Sat | Apr 29, 2017

Fostering innovation

Published:Friday | December 26, 2014 | 12:00 AM

Martin Henry, Guest Columnist

The National Innovation Awards in Science and Technology again brought into national focus the importance of innovation for the growth and development of Jamaica.

But what is innovation? Innovation is simply something fresh, new or improved that creates value, the act of introducing something new. Science and technology is one source of innovation.

Since 2005, the biennial Innovations Awards in Science & Technology have recognised outstanding achievements in innovations, while promoting the importance of science and technology for national development.

The award scheme was intended to sensitise the nation to the role of innovations in economic performance, to foster an innovative spirit among Jamaicans, as well as to identify and encourage innovators and to publicly recognise their contribution to the development of science and technology.

Awarding leaders in the field was expected to help build better understanding of the role of innovation and to create a cultural shift in the perception of the contribution of science and technology, while increasing awareness among young people of careers in S&T.

High award

This year, Dr Henry Lowe, biomedical scientist and S&T entrepreneur with more than 30 products on the market through his Bio-Tech Research & Development Institute and his Medicanja company, received the highest award, the National Medal for Science, Technology and Innovation, given by the prime minister, who chairs the National Commission on Science & Technology.

Lowe was particularly recognised for his Alpha Prostate Formula 1 innovation with its anti- prostate cancer properties and developed from the ball moss, which grows on power lines across the country. Alpha Prostate 1 also won an award in the Health and Safety category.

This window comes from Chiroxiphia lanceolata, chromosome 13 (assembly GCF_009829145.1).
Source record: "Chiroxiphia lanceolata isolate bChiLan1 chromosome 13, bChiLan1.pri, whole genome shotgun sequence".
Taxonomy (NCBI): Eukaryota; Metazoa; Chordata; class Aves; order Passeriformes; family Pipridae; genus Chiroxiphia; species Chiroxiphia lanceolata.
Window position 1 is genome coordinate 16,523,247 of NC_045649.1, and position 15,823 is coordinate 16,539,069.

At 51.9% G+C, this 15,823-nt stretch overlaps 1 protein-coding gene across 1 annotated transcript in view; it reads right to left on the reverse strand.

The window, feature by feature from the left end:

Dr Lowe has contributed his prize money of $1.5 million, with a matching amount of another $1.5 million, to support research and development and the work of young scientists in the field of nutraceuticals.

Nutraceuticals are a multibillion-US dollar field that capitalises on the health and healing properties of natural products.

The National Commission on Science and Technology, first established in 1993, has been recently reconstituted with University of Technology presi-dent Professor Errol Morrison, a distinguished biomedical scientist and world-renowned expert in diabetes, as Director General. The NCST, the prime minister said at the relaunch of the commission in October, is expected to advance research, popularise science and technology, and make recommendations to government for policy action.

The National Innovator of the Year award went to Harlo Mayne and his group for their H2 Flex Hydrogen Hybrid Kit, which was also an award-winning entry in the Education and Popularisation of Science, Technology and Innovation category. The H2 Flex Hydrogen Hybrid Kit converts water (H2O) into hydrogen, which can be used as a fuel.

The NCST, which collaborates with MSTEM and the SRC for the innovation awards, is a joint effort of the public and private sectors for the advancement of science, technology and innovation for the advancement of the nation.

Stem centre

Among the activities of Science, Technology and Innovation Month was the opening of a state-of-the-art Science, Technology, Engineering and Mathematics (STEM) Centre in downtown Kingston. The $18 million STEM Centre for young people is equipped with a computer lab for animation, an electronics lab for robotics, a 3D printing-and-design facility, and a multi-subject science lab, among other features, is the creation of GraceKennedy through its foundation, with several partners assisted by a USAID grant.

During STI month, the Scientific Research Council also staged its biennial conference on Science and Technology focusing on innovative uses of the ganja plant. Also, the University of Technology, as part of its contribution to using innovation to help drive growth and development, hosted a two-day training workshop for research managers in higher-education institutions and research organisations in managing intellectual-property rights and knowledge transfer. The workshop, which had some 40 participants, is part of an international EU-ACP-supported project, in which UTech is a partner institution.

Martin Henry is a university administrator and public-affairs analyst. Email feedback to columns@gleanerjm.com and medhen@gmail.com.